In an exclusive report from Tehran, DEBKA-Net-Weekly reveals that the rulers of Iran are going to extreme lengths to appease Washington and persuade the United States to enter into a friendly dialogue to settle their differences over Iraq, Lebanon and terrorist groups like the Shiite Hizballah and the Palestinian rejectionists which they support. To demonstrate good will, they have embarked on radical regime reform, the first since Ayatollah Khomeini established the Islamic Republic in 1979.
It is also the Iranian hard line leadership’s first tangible response to American pressure for regime change by political means and to Washington’s discreet postwar diplomatic moves in the region.
The key element of the Iranian reform program, as set out by the real power in the land, spiritual leader Ayatollah Ali Khamenei, is the decentralization of government in Tehran and its breakdown into two systems. Government in the capital, headed by himself, will control national security, foreign affairs, the treasury, the military, the oil, military and nuclear industries and nuclear weapons development.
The second system will be based on regional semi-autonomy in the conduct of local affairs, industry and economic development. A coordinating authority will operate on the national level to oversee overlapping essential utilities and services such as electricity, transport and water.
Our Iranian experts point out there is nothing haphazard about this distribution of power in relation to the burdens of government. It is heavily weighted on one side, leaving the power and national revenues in the hands of the hard line spiritual ruler and the militant Revolutionary Guards who obey him, and casting the country’s galloping social and economic ills out for the provincial authorities to cope with as best they can.
The only province unaffected by the reform will be Khozistan. Since this region contains most of Iran’s oil riches and is populated largely by Arabs, Tehran will not abolish the military government that has ruled the province for many years.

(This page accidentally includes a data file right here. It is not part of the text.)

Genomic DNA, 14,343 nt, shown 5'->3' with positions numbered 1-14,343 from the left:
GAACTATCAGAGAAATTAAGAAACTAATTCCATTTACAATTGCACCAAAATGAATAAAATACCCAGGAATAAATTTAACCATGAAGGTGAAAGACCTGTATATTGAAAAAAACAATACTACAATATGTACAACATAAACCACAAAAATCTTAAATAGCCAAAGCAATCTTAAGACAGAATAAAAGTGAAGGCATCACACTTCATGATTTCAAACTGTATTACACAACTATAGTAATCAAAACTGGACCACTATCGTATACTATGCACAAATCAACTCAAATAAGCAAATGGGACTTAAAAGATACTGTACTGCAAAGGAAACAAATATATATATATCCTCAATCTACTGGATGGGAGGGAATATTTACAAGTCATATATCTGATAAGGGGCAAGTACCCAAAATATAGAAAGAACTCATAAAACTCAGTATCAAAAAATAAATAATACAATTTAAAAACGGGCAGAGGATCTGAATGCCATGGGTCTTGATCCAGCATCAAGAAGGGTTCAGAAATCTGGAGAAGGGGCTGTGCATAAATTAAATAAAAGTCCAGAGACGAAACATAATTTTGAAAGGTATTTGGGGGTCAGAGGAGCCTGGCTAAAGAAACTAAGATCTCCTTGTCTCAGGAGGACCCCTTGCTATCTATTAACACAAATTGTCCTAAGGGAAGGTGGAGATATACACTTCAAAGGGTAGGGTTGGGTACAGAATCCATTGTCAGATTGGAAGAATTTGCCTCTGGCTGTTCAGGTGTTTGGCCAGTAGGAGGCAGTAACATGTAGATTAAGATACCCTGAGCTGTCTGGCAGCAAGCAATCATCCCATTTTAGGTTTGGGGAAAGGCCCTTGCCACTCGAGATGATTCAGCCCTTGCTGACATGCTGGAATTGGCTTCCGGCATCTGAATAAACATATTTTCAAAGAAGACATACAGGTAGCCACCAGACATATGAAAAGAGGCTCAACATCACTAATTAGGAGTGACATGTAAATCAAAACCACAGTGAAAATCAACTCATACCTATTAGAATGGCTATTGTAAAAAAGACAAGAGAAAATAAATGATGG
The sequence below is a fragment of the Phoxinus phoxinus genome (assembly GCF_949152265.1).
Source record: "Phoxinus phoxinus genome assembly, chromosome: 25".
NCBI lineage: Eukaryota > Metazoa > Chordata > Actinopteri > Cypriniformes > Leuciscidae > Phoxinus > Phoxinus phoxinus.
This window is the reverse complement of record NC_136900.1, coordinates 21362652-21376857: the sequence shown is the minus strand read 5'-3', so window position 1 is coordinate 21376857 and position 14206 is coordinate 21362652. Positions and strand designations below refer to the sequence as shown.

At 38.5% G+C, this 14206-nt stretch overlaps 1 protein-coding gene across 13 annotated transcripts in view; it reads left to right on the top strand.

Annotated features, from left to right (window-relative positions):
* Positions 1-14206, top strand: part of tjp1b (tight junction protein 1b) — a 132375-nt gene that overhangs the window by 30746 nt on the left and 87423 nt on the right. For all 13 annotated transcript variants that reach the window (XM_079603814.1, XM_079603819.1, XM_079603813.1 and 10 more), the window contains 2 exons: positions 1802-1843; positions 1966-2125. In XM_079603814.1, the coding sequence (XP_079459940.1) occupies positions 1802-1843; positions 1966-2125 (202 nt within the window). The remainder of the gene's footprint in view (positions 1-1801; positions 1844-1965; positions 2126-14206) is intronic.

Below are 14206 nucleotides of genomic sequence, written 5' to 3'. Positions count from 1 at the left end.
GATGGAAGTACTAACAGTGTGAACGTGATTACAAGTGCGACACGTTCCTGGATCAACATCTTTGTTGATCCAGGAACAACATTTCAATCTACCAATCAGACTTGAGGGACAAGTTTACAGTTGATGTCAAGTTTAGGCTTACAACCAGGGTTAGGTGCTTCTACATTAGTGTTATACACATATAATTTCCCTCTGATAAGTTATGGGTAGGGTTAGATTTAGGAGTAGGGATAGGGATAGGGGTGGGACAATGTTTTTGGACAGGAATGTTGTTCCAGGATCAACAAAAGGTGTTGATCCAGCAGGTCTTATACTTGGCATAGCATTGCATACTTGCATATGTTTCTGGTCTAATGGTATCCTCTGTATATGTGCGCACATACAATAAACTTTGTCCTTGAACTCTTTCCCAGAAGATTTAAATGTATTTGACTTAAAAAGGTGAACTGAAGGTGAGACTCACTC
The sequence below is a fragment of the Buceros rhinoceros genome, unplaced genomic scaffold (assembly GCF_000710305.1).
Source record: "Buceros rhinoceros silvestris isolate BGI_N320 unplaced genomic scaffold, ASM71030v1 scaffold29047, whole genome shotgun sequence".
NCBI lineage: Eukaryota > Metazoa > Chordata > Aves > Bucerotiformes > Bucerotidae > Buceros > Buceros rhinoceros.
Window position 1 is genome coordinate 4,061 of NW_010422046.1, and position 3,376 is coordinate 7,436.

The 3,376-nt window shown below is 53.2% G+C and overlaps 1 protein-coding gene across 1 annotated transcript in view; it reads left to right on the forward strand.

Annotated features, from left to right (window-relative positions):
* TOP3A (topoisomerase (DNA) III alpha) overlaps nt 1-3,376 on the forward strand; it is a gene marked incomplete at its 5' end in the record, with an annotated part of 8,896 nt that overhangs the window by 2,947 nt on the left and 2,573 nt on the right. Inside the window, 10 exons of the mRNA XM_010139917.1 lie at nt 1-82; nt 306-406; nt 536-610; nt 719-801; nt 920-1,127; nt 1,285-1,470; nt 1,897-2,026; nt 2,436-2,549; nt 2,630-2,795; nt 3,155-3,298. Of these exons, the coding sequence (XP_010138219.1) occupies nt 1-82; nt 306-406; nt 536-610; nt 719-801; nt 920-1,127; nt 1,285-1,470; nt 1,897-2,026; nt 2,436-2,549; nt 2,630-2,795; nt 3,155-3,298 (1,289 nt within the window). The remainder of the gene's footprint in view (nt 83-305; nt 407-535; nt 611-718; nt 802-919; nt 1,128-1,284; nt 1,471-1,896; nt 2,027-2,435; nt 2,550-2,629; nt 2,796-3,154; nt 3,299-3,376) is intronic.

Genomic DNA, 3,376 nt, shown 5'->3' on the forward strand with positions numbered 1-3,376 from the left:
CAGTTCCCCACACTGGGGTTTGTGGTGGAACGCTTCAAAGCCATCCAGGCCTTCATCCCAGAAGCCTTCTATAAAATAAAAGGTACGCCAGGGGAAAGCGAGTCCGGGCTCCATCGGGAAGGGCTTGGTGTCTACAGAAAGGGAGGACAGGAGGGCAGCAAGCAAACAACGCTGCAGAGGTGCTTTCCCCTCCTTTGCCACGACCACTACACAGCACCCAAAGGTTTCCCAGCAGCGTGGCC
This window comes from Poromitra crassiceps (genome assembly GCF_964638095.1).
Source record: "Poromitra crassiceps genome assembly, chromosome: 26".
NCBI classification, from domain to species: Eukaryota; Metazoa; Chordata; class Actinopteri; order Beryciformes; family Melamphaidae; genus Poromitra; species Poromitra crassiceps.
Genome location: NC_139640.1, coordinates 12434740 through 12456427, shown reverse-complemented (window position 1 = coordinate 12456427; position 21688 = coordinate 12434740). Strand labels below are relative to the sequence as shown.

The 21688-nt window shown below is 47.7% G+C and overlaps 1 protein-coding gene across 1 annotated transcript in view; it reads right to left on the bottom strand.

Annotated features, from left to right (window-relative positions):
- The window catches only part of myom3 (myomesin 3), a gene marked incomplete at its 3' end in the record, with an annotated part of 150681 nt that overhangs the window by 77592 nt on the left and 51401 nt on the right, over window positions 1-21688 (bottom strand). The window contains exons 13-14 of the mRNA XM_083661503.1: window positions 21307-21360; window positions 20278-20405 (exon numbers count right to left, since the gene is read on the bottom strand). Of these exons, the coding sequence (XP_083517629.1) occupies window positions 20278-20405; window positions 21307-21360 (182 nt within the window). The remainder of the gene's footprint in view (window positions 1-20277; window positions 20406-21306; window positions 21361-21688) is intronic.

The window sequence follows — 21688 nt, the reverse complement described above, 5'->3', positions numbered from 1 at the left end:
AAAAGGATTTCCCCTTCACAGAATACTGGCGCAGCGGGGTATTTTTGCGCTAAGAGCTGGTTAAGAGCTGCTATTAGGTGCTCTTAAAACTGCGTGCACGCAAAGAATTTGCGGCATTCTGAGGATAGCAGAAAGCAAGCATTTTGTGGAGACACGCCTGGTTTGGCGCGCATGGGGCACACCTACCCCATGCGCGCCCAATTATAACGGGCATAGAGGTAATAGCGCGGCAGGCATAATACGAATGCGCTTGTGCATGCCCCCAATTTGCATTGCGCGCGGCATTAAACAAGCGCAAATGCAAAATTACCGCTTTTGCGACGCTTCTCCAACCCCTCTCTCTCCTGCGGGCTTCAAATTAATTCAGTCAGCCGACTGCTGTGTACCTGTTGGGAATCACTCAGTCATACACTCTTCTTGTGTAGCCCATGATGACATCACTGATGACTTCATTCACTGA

Baluchistan is a different matter. DEBKA-Net-Weekly‘s Tehran sources reveal that earlier this month, Khamenei took a trip to this province which abuts Pakistan. Local conditions here were a factor in the Iranian ruler’s decision to go for reform. He found that across the border, the Islamabad government and the Pakistani army were fast losing control of their Baluchi citizens, whose province is sinking into lawlessness. Fearing a spillover to the Iranian side, Khamenei decided to grant Iran’s 4 million Baluchis a measure of administrative autonomy in their capital of Zaheadan – both to check the breakdown of order from seeping through into Iranian Baluchistan and perhaps to tempt Pakistani Baluchis to seek annexation to their better-off brethren in Iran.
Our sources report that the Ayatollah spent ten days in Baluchistan and when he returned to the capital, ordered the devolution of the central government’s powers to begin forthwith.
Iran’s 11-18 million Kurds are the second population group who will be at the receiving end of the changes in Tehran. A group of Kurdish leaders has already approached Khamenei to state that their people are not seeking full independence in the wake of the Iraq War, only equal rights, administrative autonomy and official recognition of the Kurdish language alongside Farsee. Khamenei’s office displayed willingness to discuss Kurdish demands for the first time.